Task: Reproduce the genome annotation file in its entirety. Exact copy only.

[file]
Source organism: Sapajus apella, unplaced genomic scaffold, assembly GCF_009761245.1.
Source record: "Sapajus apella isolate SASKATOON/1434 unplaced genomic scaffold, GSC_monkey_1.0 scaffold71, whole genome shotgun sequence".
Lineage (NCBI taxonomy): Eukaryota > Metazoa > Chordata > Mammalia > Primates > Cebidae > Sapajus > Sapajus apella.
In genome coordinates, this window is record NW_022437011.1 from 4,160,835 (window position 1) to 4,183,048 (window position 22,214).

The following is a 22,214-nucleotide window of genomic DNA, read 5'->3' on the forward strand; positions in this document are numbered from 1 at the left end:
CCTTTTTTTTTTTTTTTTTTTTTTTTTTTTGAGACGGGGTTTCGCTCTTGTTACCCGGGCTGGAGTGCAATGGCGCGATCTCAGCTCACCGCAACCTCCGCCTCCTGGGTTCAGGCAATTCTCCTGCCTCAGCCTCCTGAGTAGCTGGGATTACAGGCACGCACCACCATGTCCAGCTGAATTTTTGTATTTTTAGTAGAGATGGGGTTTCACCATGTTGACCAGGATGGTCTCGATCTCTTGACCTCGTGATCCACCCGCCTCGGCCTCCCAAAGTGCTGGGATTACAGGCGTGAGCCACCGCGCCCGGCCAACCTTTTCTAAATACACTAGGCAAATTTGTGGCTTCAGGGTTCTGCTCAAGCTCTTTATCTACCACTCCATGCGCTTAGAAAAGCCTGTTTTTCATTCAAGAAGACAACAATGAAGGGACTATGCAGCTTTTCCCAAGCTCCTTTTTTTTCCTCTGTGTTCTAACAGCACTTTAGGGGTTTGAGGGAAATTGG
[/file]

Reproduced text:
Source organism: Sapajus apella, unplaced genomic scaffold, assembly GCF_009761245.1.
Source record: "Sapajus apella isolate SASKATOON/1434 unplaced genomic scaffold, GSC_monkey_1.0 scaffold71, whole genome shotgun sequence".
Lineage (NCBI taxonomy): Eukaryota > Metazoa > Chordata > Mammalia > Primates > Cebidae > Sapajus > Sapajus apella.
In genome coordinates, this window is record NW_022437011.1 from 4,160,835 (window position 1) to 4,183,048 (window position 22,214).

The following is a 22,214-nucleotide window of genomic DNA, read 5'->3' on the forward strand; positions in this document are numbered from 1 at the left end:
CCTTTTTTTTTTTTTTTTTTTTTTTTTTTTGAGACGGGGTTTCGCTCTTGTTACCCGGGCTGGAGTGCAATGGCGCGATCTCAGCTCACCGCAACCTCCGCCTCCTGGGTTCAGGCAATTCTCCTGCCTCAGCCTCCTGAGTAGCTGGGATTACAGGCACGCACCACCATGTCCAGCTGAATTTTTGTATTTTTAGTAGAGATGGGGTTTCACCATGTTGACCAGGATGGTCTCGATCTCTTGACCTCGTGATCCACCCGCCTCGGCCTCCCAAAGTGCTGGGATTACAGGCGTGAGCCACCGCGCCCGGCCAACCTTTTCTAAATACACTAGGCAAATTTGTGGCTTCAGGGTTCTGCTCAAGCTCTTTATCTACCACTCCATGCGCTTAGAAAAGCCTGTTTTTCATTCAAGAAGACAACAATGAAGGGACTATGCAGCTTTTCCCAAGCTCCTTTTTTTTCCTCTGTGTTCTAACAGCACTTTAGGGGTTTGAGGGAAATTGG